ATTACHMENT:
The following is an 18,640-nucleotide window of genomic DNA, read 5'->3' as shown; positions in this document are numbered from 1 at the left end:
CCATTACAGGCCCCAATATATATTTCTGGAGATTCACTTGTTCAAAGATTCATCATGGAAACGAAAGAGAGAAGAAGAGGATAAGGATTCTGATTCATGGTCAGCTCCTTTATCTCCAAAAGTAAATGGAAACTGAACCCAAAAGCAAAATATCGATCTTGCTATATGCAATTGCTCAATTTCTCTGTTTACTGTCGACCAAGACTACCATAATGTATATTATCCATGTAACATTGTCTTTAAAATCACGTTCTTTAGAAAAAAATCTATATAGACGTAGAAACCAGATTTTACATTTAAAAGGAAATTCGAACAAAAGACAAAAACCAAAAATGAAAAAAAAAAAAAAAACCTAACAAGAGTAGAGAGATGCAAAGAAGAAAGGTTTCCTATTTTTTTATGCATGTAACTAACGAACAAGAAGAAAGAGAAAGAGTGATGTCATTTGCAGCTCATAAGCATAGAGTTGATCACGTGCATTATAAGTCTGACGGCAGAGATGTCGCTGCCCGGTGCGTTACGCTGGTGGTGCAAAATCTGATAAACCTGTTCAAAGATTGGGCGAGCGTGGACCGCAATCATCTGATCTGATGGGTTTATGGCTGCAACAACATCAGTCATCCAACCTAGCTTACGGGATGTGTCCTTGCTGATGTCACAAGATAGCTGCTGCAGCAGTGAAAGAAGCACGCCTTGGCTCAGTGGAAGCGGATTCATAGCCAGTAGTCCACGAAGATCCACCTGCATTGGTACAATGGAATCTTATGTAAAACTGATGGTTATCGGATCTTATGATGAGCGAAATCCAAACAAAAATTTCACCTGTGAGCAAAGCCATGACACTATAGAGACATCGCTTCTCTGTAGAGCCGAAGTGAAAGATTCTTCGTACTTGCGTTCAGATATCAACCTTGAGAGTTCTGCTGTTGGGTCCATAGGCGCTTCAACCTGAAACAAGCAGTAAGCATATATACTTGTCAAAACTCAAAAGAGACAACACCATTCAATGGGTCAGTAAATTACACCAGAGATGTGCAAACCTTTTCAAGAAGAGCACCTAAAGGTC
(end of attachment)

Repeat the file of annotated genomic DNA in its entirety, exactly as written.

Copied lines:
The following is an 18,640-nucleotide window of genomic DNA, read 5'->3' as shown; positions in this document are numbered from 1 at the left end:
CCATTACAGGCCCCAATATATATTTCTGGAGATTCACTTGTTCAAAGATTCATCATGGAAACGAAAGAGAGAAGAAGAGGATAAGGATTCTGATTCATGGTCAGCTCCTTTATCTCCAAAAGTAAATGGAAACTGAACCCAAAAGCAAAATATCGATCTTGCTATATGCAATTGCTCAATTTCTCTGTTTACTGTCGACCAAGACTACCATAATGTATATTATCCATGTAACATTGTCTTTAAAATCACGTTCTTTAGAAAAAAATCTATATAGACGTAGAAACCAGATTTTACATTTAAAAGGAAATTCGAACAAAAGACAAAAACCAAAAATGAAAAAAAAAAAAAAAACCTAACAAGAGTAGAGAGATGCAAAGAAGAAAGGTTTCCTATTTTTTTATGCATGTAACTAACGAACAAGAAGAAAGAGAAAGAGTGATGTCATTTGCAGCTCATAAGCATAGAGTTGATCACGTGCATTATAAGTCTGACGGCAGAGATGTCGCTGCCCGGTGCGTTACGCTGGTGGTGCAAAATCTGATAAACCTGTTCAAAGATTGGGCGAGCGTGGACCGCAATCATCTGATCTGATGGGTTTATGGCTGCAACAACATCAGTCATCCAACCTAGCTTACGGGATGTGTCCTTGCTGATGTCACAAGATAGCTGCTGCAGCAGTGAAAGAAGCACGCCTTGGCTCAGTGGAAGCGGATTCATAGCCAGTAGTCCACGAAGATCCACCTGCATTGGTACAATGGAATCTTATGTAAAACTGATGGTTATCGGATCTTATGATGAGCGAAATCCAAACAAAAATTTCACCTGTGAGCAAAGCCATGACACTATAGAGACATCGCTTCTCTGTAGAGCCGAAGTGAAAGATTCTTCGTACTTGCGTTCAGATATCAACCTTGAGAGTTCTGCTGTTGGGTCCATAGGCGCTTCAACCTGAAACAAGCAGTAAGCATATATACTTGTCAAAACTCAAAAGAGACAACACCATTCAATGGGTCAGTAAATTACACCAGAGATGTGCAAACCTTTTCAAGAAGAGCACCTAAAGGTC